Crabster robot will explore shipwrecks below the sea

Researchers at the Korean Institute of Ocean Science and Technology (KIOST) have developed a giant robot crab that is approximately the size and weight of a Smart car, which will help scientists explore shipwrecks under the ocean’s surface.

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Researchers at the Korean Institute of Ocean Science and Technology (KIOST) have developed a giant robot crab that is approximately the size and weight of a Smart car, which will help scientists explore shipwrecks under the ocean’s surface.

The giant Crabster robot was built with the characteristics of crabs and lobsters, with six legs and 30 powerful joints that will help it to crawl around the sea floor, according to Gizmag. The two front legs act as arms and can pick up objects and store them in a frontal compartment. The team used computer simulations to streamline the robot’s “shell” so it would stabilize the Crabster under the force of currents up to 1.5m/s. By shifting its posture with its legs, the Crabster effectively reduces drag and increases lifting force, similar to how a real crab sticks out their arms to steady themselves.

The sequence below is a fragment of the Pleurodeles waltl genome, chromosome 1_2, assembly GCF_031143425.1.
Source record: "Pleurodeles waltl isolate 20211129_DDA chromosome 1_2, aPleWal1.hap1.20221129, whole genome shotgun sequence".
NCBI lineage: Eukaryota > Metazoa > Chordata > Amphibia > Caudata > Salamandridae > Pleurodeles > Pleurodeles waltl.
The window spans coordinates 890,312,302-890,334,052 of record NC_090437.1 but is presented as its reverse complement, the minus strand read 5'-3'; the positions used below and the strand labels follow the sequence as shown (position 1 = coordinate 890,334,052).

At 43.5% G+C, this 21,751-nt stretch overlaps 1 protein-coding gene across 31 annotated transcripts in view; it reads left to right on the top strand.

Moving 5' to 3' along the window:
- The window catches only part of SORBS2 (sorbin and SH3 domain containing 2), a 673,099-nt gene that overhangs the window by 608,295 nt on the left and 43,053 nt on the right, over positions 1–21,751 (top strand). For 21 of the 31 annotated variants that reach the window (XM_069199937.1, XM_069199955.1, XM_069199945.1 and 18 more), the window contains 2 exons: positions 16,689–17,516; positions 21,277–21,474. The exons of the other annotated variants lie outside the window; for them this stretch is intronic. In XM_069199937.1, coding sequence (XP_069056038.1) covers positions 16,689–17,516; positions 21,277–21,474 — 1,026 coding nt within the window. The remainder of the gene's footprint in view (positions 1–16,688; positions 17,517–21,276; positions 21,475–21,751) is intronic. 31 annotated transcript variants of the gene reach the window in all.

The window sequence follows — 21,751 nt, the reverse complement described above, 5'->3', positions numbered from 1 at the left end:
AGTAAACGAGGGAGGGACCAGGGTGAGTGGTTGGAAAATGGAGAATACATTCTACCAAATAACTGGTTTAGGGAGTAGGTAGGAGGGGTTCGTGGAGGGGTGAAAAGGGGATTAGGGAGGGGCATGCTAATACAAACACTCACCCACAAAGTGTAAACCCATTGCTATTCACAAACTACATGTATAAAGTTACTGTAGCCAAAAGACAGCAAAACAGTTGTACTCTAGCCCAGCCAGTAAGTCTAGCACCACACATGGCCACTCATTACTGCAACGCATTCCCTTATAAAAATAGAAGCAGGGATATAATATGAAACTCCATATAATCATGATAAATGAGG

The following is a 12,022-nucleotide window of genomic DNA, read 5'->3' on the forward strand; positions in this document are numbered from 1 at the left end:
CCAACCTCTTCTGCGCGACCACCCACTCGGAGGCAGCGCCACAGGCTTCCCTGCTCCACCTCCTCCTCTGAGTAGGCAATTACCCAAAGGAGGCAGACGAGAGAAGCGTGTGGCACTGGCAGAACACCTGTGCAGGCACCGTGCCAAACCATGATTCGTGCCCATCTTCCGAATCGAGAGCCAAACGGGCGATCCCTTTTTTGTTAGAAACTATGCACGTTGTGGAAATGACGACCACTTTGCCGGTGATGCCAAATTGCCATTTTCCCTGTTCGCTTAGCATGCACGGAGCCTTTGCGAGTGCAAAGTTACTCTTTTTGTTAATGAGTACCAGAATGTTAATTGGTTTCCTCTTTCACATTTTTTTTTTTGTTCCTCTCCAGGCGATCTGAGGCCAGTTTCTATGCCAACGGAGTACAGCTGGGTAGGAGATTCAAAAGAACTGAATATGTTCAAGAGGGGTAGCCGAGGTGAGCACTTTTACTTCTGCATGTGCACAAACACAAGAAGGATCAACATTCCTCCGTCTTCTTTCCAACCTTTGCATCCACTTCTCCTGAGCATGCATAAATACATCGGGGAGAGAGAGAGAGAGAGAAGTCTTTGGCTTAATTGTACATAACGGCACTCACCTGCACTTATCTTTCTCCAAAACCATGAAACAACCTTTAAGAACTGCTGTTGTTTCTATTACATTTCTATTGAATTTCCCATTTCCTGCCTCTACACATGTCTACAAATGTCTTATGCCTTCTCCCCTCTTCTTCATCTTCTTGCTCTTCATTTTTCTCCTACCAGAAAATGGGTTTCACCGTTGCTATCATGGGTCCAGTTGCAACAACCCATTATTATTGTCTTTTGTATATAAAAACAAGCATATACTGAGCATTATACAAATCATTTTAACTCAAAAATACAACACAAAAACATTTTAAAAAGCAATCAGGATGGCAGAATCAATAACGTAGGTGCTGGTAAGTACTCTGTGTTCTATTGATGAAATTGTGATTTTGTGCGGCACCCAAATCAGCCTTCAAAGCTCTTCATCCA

The robot also features 10 optical cameras and scanning sonar that scans up to 200m away that helps the robot navigate. Crabster can remain on the sea floor as long as it has power through its external cable. Researchers from KIOST would ideally like the cable to be removed, and to perhaps even have the robot swim, according to Gizmag.

In approximately one month, the robot and its control station will be brought to waters off the coast of South Korea where it will be lowered 200m by crane to undergo its initial trials.

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